apathy

[ap-uh-thee]
noun, plural apathies.
1.
absence or suppression of passion, emotion, or excitement.
2.
lack of interest in or concern for things that others find moving or exciting.
3.
Also, apatheia, apathia [ap-uh-thee-uh] . Stoicism. freedom from emotion of any kind.

Origin:
1595–1605; (< F) < Latin apathīa < Greek apátheia insensibility to suffering, equivalent to apathe- (stem of apathḗs) unfeeling (a- a-6 + pathe-, variant stem of páthos pathos) + -ia -ia


1. coolness. 2. See indifference.


1. ardor, fervor.
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World English Dictionary
apathy (ˈæpəθɪ)
 
n
1.  absence of interest in or enthusiasm for things generally considered interesting or moving
2.  absence of emotion
 
[C17: from Latin, from Greek apatheia, from apathēs without feeling, from a-1 + pathos feeling]

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Etymonline
Word Origin & History

apathy
c.1600, "freedom from suffering," from Fr. apathie (16c.), from L. apathia, from Gk. apatheia "freedom from suffering, impassability," from apathes "without feeling," from a- "without" + pathos "emotion, feeling, suffering" (see pathos). Originally a positive quality; sense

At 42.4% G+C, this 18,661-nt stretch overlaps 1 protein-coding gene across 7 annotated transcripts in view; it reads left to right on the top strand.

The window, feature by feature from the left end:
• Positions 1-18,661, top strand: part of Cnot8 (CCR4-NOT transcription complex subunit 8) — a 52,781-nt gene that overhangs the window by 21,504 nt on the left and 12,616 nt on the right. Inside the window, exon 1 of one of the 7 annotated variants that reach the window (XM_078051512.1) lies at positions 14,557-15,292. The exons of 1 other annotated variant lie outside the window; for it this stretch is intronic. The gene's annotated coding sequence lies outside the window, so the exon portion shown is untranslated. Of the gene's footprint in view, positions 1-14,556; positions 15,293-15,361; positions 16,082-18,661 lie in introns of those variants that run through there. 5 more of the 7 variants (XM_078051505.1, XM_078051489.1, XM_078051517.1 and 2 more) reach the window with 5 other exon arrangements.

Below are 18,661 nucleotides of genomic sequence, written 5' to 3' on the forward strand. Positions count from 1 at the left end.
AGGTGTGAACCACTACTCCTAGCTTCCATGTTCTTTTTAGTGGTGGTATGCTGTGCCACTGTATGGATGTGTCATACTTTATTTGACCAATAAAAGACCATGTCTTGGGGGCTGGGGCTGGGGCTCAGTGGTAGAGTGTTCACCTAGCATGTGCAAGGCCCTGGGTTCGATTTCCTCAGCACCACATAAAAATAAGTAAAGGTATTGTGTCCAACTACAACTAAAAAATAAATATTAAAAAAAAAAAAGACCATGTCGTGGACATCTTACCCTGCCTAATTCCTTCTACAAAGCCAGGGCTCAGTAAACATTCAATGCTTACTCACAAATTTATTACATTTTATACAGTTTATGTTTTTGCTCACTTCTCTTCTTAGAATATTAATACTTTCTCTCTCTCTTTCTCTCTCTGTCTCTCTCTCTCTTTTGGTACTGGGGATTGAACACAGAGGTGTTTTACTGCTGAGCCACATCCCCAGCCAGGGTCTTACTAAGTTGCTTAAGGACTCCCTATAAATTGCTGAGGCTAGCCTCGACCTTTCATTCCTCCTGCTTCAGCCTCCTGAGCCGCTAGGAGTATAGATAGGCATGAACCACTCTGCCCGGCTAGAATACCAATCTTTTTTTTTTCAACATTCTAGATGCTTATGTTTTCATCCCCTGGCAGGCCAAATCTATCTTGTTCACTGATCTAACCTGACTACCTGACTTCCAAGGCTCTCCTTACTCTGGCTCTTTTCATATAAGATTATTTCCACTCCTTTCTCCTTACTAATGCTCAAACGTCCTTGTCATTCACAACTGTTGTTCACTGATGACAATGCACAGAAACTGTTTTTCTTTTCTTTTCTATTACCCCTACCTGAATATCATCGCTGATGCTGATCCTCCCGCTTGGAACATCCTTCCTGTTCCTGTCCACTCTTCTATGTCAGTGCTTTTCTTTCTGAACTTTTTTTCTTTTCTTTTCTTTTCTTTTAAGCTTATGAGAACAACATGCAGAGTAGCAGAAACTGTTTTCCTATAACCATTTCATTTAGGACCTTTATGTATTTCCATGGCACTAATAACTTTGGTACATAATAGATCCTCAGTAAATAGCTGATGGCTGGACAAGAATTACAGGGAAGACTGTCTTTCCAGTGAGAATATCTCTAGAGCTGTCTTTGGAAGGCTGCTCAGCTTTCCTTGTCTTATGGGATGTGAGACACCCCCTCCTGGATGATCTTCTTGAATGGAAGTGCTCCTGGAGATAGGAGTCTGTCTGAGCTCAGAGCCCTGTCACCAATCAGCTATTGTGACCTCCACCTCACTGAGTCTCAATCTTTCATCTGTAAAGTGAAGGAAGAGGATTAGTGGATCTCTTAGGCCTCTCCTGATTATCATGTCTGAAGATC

of "indolence of mind, indifference to what should excite" is from c.1733.
Online Etymology Dictionary, © 2010 Douglas Harper
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American Heritage
Medical Dictionary

apathy ap·a·thy (āp'ə-thē)
n.
Lack of interest, concern, or emotion; indifference.

The American Heritage® Stedman's Medical Dictionary
Copyright © 2002, 2001, 1995 by Houghton Mifflin Company. Published by Houghton Mifflin Company.
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Encyclopedia Britannica
Encyclopedia

apathy

in Stoic philosophy, condition of being totally free from the pathe, which roughly are the emotions and passions, notably pain, fear, desire, and pleasure. Although remote origins of the doctrine can probably be found in the Cynics (second half of the 4th century BC), it was Zeno of Citium (4th-3rd century BC) who explicitly taught that the pathe were to be extirpated entirely.

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Encyclopedia Britannica, 2008. Encyclopedia Britannica Online.
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Example sentences
Another reason for employees' apathy may be the lack of spare cash,
  particularly if they are not paid much.
Spouse apathy (if not outright derision) is not uncommon in collector
  households.
Try not to allow their apathy to affect your enthusiasm.
For years, student apathy has been blamed for the low turnout.
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